“Blood On the Leaves” samples Nina Simone (of course, it was Billie Holiday that made “Strange Fruit” so notable) and introduces it to menace of “R U Ready?” by TNGHT. Considering the concept of the song, which surprisingly isn’t political at all, it’s a truly crazy moment that works fantastically well. “Guilt Trip” is another one that doesn’t necessarily match the heights, and pretty much needs saving by Kid Cudi. “Send It Up” bangs pretty damn hard and will no doubt be featured in some club scene in “Girls” Season 3 – notably, it also weighs in at a rare but welcome 93bpm. Finally, another volte face: having plied you with sparse, harsh electronic beats for most of the album, the closing number (and irresistible) “Bound 2” brings back that sweet soul music – it genuinely could have fit on “Late Registration” so you’re brought back to your “reality” sharply.
Until you hit that Repeat button, that is. And therein lies the challenge, as Kanye West throws the gauntlet down to his label, his rivals, himself and us. He likes to pretend that he doesn’t care – but the reality is he cares more than pretty much any other artist out there. I mean fuck, Jay-Z is pimping Samsung for $5m (he is, after all, “a businesssssâ€¦ man”) and cares more about numbers than artistic merit. Carter took Biggie’s idea about “The Black Album” – one that was supposed to be released with all stark black artwork, zero promotion and no second thoughts about airplay for singles – and turned into a orgasmic year-long leaving party, a film, a private jet extravaganza with a relentless assault on the airwaves… Kanye West, on the other hand, has taken Biggie’s idea and actually seen it through – and that’s the principal difference between Jay and Ye. The latter takes art seriously, whereas the former only prioritises art when it suits him. That’s fine, they are extremely different characters and both are necessary to the game. A dozen years later, Jay proves that he’ll “Never Change” as he announces his own album the day before 2 of his protÃ©gÃ©s release their own. It’s a competition to him.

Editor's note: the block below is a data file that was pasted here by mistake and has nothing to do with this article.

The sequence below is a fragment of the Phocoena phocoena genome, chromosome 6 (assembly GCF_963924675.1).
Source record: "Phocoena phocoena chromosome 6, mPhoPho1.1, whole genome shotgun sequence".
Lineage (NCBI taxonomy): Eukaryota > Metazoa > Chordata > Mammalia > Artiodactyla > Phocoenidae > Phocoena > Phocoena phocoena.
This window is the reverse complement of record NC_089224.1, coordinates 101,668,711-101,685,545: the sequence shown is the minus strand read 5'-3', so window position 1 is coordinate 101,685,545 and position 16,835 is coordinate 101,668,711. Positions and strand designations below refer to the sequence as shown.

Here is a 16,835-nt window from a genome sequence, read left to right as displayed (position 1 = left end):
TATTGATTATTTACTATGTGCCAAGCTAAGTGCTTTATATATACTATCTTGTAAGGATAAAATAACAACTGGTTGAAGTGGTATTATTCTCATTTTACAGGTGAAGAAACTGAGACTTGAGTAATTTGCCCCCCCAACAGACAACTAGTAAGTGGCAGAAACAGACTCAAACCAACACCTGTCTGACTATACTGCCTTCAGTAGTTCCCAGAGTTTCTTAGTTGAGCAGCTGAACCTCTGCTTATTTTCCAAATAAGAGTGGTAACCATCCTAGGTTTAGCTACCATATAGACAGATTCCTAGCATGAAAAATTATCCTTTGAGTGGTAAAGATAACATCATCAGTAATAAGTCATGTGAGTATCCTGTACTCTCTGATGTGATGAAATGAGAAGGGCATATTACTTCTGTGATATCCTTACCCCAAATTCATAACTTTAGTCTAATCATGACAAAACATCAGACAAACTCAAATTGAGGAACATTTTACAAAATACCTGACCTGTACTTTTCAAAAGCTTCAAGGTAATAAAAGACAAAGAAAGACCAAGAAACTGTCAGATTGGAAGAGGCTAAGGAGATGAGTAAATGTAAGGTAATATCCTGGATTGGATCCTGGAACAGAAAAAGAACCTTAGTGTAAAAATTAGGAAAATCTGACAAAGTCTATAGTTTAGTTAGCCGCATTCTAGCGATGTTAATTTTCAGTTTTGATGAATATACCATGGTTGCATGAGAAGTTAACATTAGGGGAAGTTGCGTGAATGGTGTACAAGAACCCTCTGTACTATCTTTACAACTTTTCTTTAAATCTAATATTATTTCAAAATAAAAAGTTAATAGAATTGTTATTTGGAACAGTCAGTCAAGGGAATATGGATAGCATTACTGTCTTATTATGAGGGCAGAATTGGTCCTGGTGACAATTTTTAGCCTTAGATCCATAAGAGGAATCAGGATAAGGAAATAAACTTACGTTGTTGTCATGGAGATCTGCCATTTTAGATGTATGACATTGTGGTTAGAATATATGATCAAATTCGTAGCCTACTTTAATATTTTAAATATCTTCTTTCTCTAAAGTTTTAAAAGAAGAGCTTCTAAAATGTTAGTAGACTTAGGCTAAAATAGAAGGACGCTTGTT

Kanye West, Jay-Z, all of usâ€¦ We’re all fundamentally incapable of change – we can change what we do, but not who we are. (I promised at the start of this review to keep things succinct but you know me too well by now, dear Reader). To Kanye West, this is an expression of who he is, and “Yeezus” proves to be eerie, erratic, erotic. It is by no means perfect, but it’s probably a decent reflection of the man himself and it’s also a brave strategy (he could have kept those giant singles from “Cruel Summer” for this if he truly wanted, but that would have missed the point). You’re talking about a walking, talking drama magnet with an id-entity crisis who is married to a white reality TV star – in North America, people flip the fuck out at interracial Cheerio’s commercials, for goodness sake, can you imagine the shit he has to deal with? “808’s” was somewhat reminiscent of “Kid A” at the time, but “Yeezus” is a far better stab at it, and even the sequencing feels similar. It’s not at Radiohead’s level, simply because it’s not as conceptually coherent; the lyrics may shock but they don’t bite; the production (save for “On Sight” and a couple of others) is interesting but barely truly revolutionary within his own career arc, let alone when we count other contemporaries such as M.I.A. But while it might feel like an opportunity missed, at least “Yeezus” feels real. I watched “Before Midnight” yesterday, the third in a legendary sequence of films spanning 18 years (starring Ethan Hawke and Julie Delpy). While it was frequently uncomfortable viewing, the sheer brutal reality at times made the audience cover their eyes with their hands – but everybody would always peek through their fingers. They cut to the core, and that’s really the most fascinating thing about life – at some point, we will identify with it, we will connect the one who manages to strip away all those layers of bullshit. And even though Yeezus postures about devotion through repelling us, what Kanye truly wants is connection.